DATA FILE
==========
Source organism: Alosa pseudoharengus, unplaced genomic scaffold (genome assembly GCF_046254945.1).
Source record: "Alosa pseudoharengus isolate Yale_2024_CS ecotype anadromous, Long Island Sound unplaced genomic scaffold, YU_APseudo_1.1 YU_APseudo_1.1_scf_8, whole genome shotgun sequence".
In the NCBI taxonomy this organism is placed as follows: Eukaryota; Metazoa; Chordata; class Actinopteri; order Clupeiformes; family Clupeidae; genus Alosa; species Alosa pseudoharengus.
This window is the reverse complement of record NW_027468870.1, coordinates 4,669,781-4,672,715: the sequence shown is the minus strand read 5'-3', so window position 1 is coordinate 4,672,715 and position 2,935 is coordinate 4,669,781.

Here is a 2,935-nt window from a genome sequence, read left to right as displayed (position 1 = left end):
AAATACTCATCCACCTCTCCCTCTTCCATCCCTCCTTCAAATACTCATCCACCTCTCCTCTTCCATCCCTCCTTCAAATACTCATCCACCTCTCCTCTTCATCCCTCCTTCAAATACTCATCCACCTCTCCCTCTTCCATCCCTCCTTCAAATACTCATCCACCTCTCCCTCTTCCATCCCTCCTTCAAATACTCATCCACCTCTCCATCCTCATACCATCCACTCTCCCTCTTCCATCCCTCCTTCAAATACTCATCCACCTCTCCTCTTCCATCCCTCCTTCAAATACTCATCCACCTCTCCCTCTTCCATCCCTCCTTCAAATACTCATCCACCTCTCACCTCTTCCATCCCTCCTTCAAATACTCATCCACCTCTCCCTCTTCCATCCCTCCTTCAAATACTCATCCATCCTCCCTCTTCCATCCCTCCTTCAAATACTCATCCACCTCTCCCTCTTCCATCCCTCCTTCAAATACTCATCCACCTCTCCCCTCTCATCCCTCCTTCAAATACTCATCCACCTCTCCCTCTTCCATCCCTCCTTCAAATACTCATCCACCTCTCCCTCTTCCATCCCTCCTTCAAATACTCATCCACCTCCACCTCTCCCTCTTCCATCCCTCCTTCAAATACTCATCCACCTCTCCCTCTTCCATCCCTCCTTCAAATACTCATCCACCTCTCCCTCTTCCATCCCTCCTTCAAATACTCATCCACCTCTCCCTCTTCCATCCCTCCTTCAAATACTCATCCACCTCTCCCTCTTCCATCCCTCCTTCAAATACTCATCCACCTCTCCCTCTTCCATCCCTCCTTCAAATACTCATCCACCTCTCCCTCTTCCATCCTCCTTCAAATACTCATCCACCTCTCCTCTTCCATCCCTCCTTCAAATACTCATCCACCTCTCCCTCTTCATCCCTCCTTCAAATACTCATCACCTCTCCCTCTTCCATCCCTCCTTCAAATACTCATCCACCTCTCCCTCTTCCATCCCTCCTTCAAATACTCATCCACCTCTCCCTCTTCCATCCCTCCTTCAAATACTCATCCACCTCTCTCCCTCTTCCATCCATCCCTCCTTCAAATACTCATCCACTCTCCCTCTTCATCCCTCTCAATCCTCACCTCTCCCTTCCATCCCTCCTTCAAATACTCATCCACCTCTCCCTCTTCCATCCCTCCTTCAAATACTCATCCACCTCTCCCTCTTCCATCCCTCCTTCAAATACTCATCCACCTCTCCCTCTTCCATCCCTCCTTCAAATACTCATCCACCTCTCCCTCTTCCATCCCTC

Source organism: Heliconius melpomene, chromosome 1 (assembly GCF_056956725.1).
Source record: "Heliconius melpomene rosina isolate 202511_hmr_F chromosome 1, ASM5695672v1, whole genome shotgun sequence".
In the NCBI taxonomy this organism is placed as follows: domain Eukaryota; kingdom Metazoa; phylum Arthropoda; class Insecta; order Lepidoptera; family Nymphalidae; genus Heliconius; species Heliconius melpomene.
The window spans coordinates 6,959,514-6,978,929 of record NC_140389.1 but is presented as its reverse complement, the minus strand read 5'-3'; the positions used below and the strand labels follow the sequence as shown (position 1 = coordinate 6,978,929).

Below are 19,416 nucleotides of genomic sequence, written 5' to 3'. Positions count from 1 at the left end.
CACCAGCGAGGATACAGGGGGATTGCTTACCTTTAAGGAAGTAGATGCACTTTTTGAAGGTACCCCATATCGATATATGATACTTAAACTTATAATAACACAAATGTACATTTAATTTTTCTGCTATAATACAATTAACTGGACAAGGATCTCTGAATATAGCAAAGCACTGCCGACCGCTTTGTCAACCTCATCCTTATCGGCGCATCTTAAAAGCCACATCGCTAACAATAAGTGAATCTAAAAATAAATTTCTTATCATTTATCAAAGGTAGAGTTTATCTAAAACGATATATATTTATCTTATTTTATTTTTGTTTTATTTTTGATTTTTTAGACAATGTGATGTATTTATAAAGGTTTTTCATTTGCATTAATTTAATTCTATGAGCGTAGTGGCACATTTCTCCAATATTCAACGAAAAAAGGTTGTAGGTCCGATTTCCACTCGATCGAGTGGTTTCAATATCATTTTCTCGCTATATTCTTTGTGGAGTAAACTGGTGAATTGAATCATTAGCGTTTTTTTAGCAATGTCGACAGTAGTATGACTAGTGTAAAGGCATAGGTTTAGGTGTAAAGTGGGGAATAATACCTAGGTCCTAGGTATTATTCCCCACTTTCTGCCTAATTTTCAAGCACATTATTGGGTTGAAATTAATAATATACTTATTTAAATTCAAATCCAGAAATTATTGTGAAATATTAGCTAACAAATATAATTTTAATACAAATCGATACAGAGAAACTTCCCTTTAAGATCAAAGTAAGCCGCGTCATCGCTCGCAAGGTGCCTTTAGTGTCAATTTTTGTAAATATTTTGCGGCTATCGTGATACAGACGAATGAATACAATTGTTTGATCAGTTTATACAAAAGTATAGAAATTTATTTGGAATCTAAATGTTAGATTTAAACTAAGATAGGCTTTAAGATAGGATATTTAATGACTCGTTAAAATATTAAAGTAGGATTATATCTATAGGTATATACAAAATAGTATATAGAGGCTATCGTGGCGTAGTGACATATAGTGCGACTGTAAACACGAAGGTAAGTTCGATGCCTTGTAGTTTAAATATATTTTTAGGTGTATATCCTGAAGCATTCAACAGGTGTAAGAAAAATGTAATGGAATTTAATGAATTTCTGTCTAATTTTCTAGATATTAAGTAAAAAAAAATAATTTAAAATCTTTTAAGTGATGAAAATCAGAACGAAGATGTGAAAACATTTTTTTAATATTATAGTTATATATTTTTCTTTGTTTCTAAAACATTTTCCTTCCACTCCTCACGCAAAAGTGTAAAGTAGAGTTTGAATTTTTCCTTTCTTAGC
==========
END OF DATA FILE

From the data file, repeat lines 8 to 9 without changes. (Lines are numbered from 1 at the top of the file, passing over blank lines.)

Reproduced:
Source record: "Heliconius melpomene rosina isolate 202511_hmr_F chromosome 1, ASM5695672v1, whole genome shotgun sequence".
In the NCBI taxonomy this organism is placed as follows: domain Eukaryota; kingdom Metazoa; phylum Arthropoda; class Insecta; order Lepidoptera; family Nymphalidae; genus Heliconius; species Heliconius melpomene.